improvisation

performance given without planning or preparation; embellishments

Doctrine of Affections

entire movement or work built around a single emotion

recitative

vocal passage of narrative text delivered with natural speech rhythms

accompagnato vs. secco

Secco (one person singing accompanied by harpsichord) and Accompagnato (one person singing accompanied by small orchestra). No steady beat - telling a story

aria

operatic solo - virtuosity - with pause for reflection

da capo aria

Uses ternary form (ABA) that brings back the first section with embellishment

arioso style

lighter than an aria. Arioso is similar to recitative due to its unrestrained structure and inflexions, close to those of speech. It differs however in its rhythm. Arioso is similar to aria in its melodic form, both being closer to singing than recitative; however they differ in form, arioso generally not resorting to the process of repetition.

ensemble

(duet, trio, quartet) all singing/playing independent lines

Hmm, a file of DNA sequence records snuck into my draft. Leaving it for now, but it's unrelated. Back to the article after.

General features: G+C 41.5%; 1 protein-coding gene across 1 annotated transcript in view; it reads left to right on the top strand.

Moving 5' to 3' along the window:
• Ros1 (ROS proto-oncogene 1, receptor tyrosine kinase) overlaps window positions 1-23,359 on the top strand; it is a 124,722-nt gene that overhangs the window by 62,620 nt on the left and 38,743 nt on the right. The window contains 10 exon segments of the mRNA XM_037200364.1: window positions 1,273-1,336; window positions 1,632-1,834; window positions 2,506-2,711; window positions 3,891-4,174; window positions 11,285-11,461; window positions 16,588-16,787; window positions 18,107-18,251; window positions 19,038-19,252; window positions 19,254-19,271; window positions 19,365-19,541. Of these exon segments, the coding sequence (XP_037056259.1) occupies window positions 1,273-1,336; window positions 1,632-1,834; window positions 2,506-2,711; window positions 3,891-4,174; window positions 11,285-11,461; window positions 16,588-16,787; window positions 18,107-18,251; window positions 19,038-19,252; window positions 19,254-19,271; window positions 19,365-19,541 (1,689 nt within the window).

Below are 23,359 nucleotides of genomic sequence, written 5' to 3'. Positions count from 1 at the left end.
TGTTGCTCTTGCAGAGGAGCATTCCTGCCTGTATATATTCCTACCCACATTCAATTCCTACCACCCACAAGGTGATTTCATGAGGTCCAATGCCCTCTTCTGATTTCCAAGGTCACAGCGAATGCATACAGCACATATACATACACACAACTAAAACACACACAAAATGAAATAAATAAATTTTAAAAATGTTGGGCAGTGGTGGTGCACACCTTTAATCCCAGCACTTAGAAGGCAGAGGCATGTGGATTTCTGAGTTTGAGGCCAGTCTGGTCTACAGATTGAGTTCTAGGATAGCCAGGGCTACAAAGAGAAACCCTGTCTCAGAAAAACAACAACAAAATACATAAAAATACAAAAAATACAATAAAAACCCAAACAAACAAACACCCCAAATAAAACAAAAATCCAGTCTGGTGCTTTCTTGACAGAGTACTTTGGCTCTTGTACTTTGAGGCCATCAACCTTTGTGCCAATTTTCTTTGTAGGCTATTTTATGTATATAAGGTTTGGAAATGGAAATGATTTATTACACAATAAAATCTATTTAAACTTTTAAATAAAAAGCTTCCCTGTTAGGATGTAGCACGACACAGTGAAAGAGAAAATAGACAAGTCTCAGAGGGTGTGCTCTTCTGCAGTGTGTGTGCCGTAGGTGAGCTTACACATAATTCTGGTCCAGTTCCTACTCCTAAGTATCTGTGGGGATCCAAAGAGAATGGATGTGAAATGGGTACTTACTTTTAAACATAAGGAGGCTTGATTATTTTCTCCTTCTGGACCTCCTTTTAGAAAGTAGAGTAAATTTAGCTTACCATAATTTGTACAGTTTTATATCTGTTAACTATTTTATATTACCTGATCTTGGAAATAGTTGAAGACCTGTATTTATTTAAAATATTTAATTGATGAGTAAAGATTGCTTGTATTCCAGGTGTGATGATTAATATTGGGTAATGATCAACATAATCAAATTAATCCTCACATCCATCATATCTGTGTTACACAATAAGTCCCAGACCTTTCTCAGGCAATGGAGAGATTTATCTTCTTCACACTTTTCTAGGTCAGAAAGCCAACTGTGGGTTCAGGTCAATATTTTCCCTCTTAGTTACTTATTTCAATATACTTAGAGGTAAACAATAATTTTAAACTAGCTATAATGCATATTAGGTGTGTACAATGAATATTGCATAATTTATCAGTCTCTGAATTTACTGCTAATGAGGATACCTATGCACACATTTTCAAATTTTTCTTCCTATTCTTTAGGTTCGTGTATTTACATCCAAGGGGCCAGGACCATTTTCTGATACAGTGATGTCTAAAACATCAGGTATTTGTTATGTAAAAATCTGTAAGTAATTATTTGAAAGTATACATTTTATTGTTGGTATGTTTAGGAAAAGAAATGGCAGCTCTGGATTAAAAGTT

chorus

sung by choir (large group) in the opera

overture

pre-opera orchestra piece (played while audience is finding their seats etc) (like prelude music)

libretto

poetry text they'll sing, written by the Librettist (composer only wrote the music)

tragedie lyrique

genre of opera, french, told tales of courtly love, sumptuous dance scenes.

masque

"semi-opera"-used as loop hole the restriction wasn't to the opera, it was that the commonwealth outlawed ACTING/theater, so to be able to have plays they sang them to pass them off as a concert which was allowed by commonwealth (book pg 127)

Commonwealth

when things in England became more restricted because of Puritan influence

opera seria

serious Italian opera

Dance Suite